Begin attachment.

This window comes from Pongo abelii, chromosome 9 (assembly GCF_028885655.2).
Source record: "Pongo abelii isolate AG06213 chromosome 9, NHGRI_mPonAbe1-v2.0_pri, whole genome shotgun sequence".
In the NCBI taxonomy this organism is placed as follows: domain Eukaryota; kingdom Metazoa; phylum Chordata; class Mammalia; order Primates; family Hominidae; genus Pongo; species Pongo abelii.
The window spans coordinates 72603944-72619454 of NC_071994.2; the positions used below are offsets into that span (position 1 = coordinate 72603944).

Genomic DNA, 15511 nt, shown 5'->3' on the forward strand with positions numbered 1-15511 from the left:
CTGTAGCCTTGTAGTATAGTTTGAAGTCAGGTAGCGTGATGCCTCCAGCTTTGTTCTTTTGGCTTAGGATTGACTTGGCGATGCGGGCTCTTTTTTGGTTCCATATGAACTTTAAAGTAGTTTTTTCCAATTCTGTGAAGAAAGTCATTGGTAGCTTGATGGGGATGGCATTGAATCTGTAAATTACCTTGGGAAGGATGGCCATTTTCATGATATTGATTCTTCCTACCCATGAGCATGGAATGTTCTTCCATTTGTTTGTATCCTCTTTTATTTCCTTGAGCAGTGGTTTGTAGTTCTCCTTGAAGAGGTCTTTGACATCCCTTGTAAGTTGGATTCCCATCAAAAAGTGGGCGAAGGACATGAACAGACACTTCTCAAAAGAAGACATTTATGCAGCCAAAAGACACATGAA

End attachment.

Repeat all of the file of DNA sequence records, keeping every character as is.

This window comes from Pongo abelii, chromosome 9 (assembly GCF_028885655.2).
Source record: "Pongo abelii isolate AG06213 chromosome 9, NHGRI_mPonAbe1-v2.0_pri, whole genome shotgun sequence".
In the NCBI taxonomy this organism is placed as follows: domain Eukaryota; kingdom Metazoa; phylum Chordata; class Mammalia; order Primates; family Hominidae; genus Pongo; species Pongo abelii.
The window spans coordinates 72603944-72619454 of NC_071994.2; the positions used below are offsets into that span (position 1 = coordinate 72603944).

Genomic DNA, 15511 nt, shown 5'->3' on the forward strand with positions numbered 1-15511 from the left:
CTGTAGCCTTGTAGTATAGTTTGAAGTCAGGTAGCGTGATGCCTCCAGCTTTGTTCTTTTGGCTTAGGATTGACTTGGCGATGCGGGCTCTTTTTTGGTTCCATATGAACTTTAAAGTAGTTTTTTCCAATTCTGTGAAGAAAGTCATTGGTAGCTTGATGGGGATGGCATTGAATCTGTAAATTACCTTGGGAAGGATGGCCATTTTCATGATATTGATTCTTCCTACCCATGAGCATGGAATGTTCTTCCATTTGTTTGTATCCTCTTTTATTTCCTTGAGCAGTGGTTTGTAGTTCTCCTTGAAGAGGTCTTTGACATCCCTTGTAAGTTGGATTCCCATCAAAAAGTGGGCGAAGGACATGAACAGACACTTCTCAAAAGAAGACATTTATGCAGCCAAAAGACACATGAA